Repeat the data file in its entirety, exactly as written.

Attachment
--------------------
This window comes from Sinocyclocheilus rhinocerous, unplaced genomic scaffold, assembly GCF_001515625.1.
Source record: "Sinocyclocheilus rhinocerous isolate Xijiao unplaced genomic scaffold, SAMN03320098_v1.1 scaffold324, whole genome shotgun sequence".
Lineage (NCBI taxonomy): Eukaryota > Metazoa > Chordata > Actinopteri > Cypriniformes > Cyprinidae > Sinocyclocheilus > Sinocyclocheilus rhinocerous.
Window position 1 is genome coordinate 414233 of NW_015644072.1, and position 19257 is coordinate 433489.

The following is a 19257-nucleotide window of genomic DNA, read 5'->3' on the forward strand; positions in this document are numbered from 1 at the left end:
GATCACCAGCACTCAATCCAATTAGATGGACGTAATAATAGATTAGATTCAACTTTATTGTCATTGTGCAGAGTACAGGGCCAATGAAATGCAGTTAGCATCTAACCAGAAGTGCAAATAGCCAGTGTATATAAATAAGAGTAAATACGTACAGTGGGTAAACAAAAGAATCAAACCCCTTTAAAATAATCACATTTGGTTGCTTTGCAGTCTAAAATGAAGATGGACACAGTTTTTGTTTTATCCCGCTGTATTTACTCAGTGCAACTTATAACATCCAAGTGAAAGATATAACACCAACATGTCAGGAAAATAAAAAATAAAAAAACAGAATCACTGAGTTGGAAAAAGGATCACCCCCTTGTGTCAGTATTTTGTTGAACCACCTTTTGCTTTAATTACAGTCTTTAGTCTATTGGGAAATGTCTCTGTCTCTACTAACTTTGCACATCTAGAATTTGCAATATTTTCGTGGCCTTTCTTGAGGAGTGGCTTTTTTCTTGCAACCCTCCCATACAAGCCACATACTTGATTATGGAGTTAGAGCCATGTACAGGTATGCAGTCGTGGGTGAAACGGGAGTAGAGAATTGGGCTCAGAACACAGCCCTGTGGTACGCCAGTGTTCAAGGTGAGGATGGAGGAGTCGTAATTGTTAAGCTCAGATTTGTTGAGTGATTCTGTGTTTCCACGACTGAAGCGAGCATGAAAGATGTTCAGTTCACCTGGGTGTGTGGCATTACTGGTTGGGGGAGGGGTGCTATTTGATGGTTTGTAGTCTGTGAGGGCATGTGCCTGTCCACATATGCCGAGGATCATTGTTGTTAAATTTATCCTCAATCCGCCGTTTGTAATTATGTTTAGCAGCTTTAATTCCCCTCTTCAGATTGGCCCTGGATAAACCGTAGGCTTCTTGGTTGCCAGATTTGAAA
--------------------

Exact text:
This window comes from Sinocyclocheilus rhinocerous, unplaced genomic scaffold, assembly GCF_001515625.1.
Source record: "Sinocyclocheilus rhinocerous isolate Xijiao unplaced genomic scaffold, SAMN03320098_v1.1 scaffold324, whole genome shotgun sequence".
Lineage (NCBI taxonomy): Eukaryota > Metazoa > Chordata > Actinopteri > Cypriniformes > Cyprinidae > Sinocyclocheilus > Sinocyclocheilus rhinocerous.
Window position 1 is genome coordinate 414233 of NW_015644072.1, and position 19257 is coordinate 433489.

The following is a 19257-nucleotide window of genomic DNA, read 5'->3' on the forward strand; positions in this document are numbered from 1 at the left end:
GATCACCAGCACTCAATCCAATTAGATGGACGTAATAATAGATTAGATTCAACTTTATTGTCATTGTGCAGAGTACAGGGCCAATGAAATGCAGTTAGCATCTAACCAGAAGTGCAAATAGCCAGTGTATATAAATAAGAGTAAATACGTACAGTGGGTAAACAAAAGAATCAAACCCCTTTAAAATAATCACATTTGGTTGCTTTGCAGTCTAAAATGAAGATGGACACAGTTTTTGTTTTATCCCGCTGTATTTACTCAGTGCAACTTATAACATCCAAGTGAAAGATATAACACCAACATGTCAGGAAAATAAAAAATAAAAAAACAGAATCACTGAGTTGGAAAAAGGATCACCCCCTTGTGTCAGTATTTTGTTGAACCACCTTTTGCTTTAATTACAGTCTTTAGTCTATTGGGAAATGTCTCTGTCTCTACTAACTTTGCACATCTAGAATTTGCAATATTTTCGTGGCCTTTCTTGAGGAGTGGCTTTTTTCTTGCAACCCTCCCATACAAGCCACATACTTGATTATGGAGTTAGAGCCATGTACAGGTATGCAGTCGTGGGTGAAACGGGAGTAGAGAATTGGGCTCAGAACACAGCCCTGTGGTACGCCAGTGTTCAAGGTGAGGATGGAGGAGTCGTAATTGTTAAGCTCAGATTTGTTGAGTGATTCTGTGTTTCCACGACTGAAGCGAGCATGAAAGATGTTCAGTTCACCTGGGTGTGTGGCATTACTGGTTGGGGGAGGGGTGCTATTTGATGGTTTGTAGTCTGTGAGGGCATGTGCCTGTCCACATATGCCGAGGATCATTGTTGTTAAATTTATCCTCAATCCGCCGTTTGTAATTATGTTTAGCAGCTTTAATTCCCCTCTTCAGATTGGCCCTGGATAAACCGTAGGCTTCTTGGTTGCCAGATTTGAAA